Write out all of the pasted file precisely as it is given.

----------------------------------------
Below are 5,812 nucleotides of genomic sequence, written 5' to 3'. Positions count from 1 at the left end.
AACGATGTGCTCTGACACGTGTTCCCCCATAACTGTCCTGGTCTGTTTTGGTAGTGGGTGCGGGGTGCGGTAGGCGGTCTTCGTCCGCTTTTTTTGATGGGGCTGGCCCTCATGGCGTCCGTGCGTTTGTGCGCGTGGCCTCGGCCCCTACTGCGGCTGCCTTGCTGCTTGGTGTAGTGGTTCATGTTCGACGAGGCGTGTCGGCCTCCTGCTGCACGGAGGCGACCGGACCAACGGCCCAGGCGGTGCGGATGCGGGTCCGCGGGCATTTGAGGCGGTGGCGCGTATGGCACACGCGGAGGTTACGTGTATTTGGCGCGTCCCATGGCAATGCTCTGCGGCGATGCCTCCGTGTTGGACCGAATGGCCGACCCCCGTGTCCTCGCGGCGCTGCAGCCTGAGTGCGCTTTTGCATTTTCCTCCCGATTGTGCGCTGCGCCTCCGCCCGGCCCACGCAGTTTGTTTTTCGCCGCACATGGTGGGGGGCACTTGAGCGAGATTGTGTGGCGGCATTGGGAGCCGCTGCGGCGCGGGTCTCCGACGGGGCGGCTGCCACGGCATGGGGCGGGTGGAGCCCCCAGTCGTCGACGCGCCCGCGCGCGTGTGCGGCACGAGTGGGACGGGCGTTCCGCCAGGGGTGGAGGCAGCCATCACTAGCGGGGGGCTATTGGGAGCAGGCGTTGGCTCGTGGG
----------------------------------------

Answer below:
Below are 5,812 nucleotides of genomic sequence, written 5' to 3'. Positions count from 1 at the left end.
AACGATGTGCTCTGACACGTGTTCCCCCATAACTGTCCTGGTCTGTTTTGGTAGTGGGTGCGGGGTGCGGTAGGCGGTCTTCGTCCGCTTTTTTTGATGGGGCTGGCCCTCATGGCGTCCGTGCGTTTGTGCGCGTGGCCTCGGCCCCTACTGCGGCTGCCTTGCTGCTTGGTGTAGTGGTTCATGTTCGACGAGGCGTGTCGGCCTCCTGCTGCACGGAGGCGACCGGACCAACGGCCCAGGCGGTGCGGATGCGGGTCCGCGGGCATTTGAGGCGGTGGCGCGTATGGCACACGCGGAGGTTACGTGTATTTGGCGCGTCCCATGGCAATGCTCTGCGGCGATGCCTCCGTGTTGGACCGAATGGCCGACCCCCGTGTCCTCGCGGCGCTGCAGCCTGAGTGCGCTTTTGCATTTTCCTCCCGATTGTGCGCTGCGCCTCCGCCCGGCCCACGCAGTTTGTTTTTCGCCGCACATGGTGGGGGGCACTTGAGCGAGATTGTGTGGCGGCATTGGGAGCCGCTGCGGCGCGGGTCTCCGACGGGGCGGCTGCCACGGCATGGGGCGGGTGGAGCCCCCAGTCGTCGACGCGCCCGCGCGCGTGTGCGGCACGAGTGGGACGGGCGTTCCGCCAGGGGTGGAGGCAGCCATCACTAGCGGGGGGCTATTGGGAGCAGGCGTTGGCTCGTGGG